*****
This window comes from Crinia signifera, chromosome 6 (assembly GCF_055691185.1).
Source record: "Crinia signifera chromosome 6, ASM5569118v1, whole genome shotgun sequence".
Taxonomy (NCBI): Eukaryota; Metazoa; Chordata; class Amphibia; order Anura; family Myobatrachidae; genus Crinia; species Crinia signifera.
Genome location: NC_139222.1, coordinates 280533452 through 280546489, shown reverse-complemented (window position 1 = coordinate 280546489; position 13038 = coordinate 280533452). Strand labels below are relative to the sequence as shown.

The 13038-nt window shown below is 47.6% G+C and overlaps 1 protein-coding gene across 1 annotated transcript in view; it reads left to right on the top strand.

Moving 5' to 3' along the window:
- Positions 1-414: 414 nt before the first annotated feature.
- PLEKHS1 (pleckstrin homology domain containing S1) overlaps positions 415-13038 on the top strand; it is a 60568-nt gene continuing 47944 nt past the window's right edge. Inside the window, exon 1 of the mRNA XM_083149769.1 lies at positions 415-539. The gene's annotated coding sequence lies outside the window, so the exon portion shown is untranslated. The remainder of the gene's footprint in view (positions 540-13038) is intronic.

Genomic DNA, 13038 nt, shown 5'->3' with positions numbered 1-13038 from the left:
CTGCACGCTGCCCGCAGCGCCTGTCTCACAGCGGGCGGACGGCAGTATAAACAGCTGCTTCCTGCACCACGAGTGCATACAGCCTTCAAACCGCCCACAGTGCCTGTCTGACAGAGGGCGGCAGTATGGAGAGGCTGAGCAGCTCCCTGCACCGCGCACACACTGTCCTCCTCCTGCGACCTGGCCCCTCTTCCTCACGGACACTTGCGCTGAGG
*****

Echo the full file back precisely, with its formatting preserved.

This window comes from Crinia signifera, chromosome 6 (assembly GCF_055691185.1).
Source record: "Crinia signifera chromosome 6, ASM5569118v1, whole genome shotgun sequence".
Taxonomy (NCBI): Eukaryota; Metazoa; Chordata; class Amphibia; order Anura; family Myobatrachidae; genus Crinia; species Crinia signifera.
Genome location: NC_139222.1, coordinates 280533452 through 280546489, shown reverse-complemented (window position 1 = coordinate 280546489; position 13038 = coordinate 280533452). Strand labels below are relative to the sequence as shown.

The 13038-nt window shown below is 47.6% G+C and overlaps 1 protein-coding gene across 1 annotated transcript in view; it reads left to right on the top strand.

Moving 5' to 3' along the window:
- Positions 1-414: 414 nt before the first annotated feature.
- PLEKHS1 (pleckstrin homology domain containing S1) overlaps positions 415-13038 on the top strand; it is a 60568-nt gene continuing 47944 nt past the window's right edge. Inside the window, exon 1 of the mRNA XM_083149769.1 lies at positions 415-539. The gene's annotated coding sequence lies outside the window, so the exon portion shown is untranslated. The remainder of the gene's footprint in view (positions 540-13038) is intronic.

Genomic DNA, 13038 nt, shown 5'->3' with positions numbered 1-13038 from the left:
CTGCACGCTGCCCGCAGCGCCTGTCTCACAGCGGGCGGACGGCAGTATAAACAGCTGCTTCCTGCACCACGAGTGCATACAGCCTTCAAACCGCCCACAGTGCCTGTCTGACAGAGGGCGGCAGTATGGAGAGGCTGAGCAGCTCCCTGCACCGCGCACACACTGTCCTCCTCCTGCGACCTGGCCCCTCTTCCTCACGGACACTTGCGCTGAGG